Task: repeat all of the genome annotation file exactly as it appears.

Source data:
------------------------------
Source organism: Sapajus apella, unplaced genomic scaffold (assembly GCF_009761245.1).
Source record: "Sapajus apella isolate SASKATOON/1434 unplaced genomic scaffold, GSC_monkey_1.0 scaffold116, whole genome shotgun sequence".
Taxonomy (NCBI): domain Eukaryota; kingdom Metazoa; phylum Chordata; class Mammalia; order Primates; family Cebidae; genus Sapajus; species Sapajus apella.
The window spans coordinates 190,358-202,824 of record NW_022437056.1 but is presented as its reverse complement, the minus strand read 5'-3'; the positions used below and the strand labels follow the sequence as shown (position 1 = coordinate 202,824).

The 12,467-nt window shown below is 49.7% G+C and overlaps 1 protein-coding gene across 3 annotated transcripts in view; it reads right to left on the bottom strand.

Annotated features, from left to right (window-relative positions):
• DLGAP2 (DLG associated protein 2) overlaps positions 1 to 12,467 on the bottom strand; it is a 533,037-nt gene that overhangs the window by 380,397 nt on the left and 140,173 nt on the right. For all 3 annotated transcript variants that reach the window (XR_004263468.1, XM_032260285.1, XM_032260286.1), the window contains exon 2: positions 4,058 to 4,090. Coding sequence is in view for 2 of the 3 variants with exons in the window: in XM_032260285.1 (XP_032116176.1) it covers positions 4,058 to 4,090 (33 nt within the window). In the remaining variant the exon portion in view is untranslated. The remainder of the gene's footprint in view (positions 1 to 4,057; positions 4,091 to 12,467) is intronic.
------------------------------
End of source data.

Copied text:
Source organism: Sapajus apella, unplaced genomic scaffold (assembly GCF_009761245.1).
Source record: "Sapajus apella isolate SASKATOON/1434 unplaced genomic scaffold, GSC_monkey_1.0 scaffold116, whole genome shotgun sequence".
Taxonomy (NCBI): domain Eukaryota; kingdom Metazoa; phylum Chordata; class Mammalia; order Primates; family Cebidae; genus Sapajus; species Sapajus apella.
The window spans coordinates 190,358-202,824 of record NW_022437056.1 but is presented as its reverse complement, the minus strand read 5'-3'; the positions used below and the strand labels follow the sequence as shown (position 1 = coordinate 202,824).

The 12,467-nt window shown below is 49.7% G+C and overlaps 1 protein-coding gene across 3 annotated transcripts in view; it reads right to left on the bottom strand.

Annotated features, from left to right (window-relative positions):
• DLGAP2 (DLG associated protein 2) overlaps positions 1 to 12,467 on the bottom strand; it is a 533,037-nt gene that overhangs the window by 380,397 nt on the left and 140,173 nt on the right. For all 3 annotated transcript variants that reach the window (XR_004263468.1, XM_032260285.1, XM_032260286.1), the window contains exon 2: positions 4,058 to 4,090. Coding sequence is in view for 2 of the 3 variants with exons in the window: in XM_032260285.1 (XP_032116176.1) it covers positions 4,058 to 4,090 (33 nt within the window). In the remaining variant the exon portion in view is untranslated. The remainder of the gene's footprint in view (positions 1 to 4,057; positions 4,091 to 12,467) is intronic.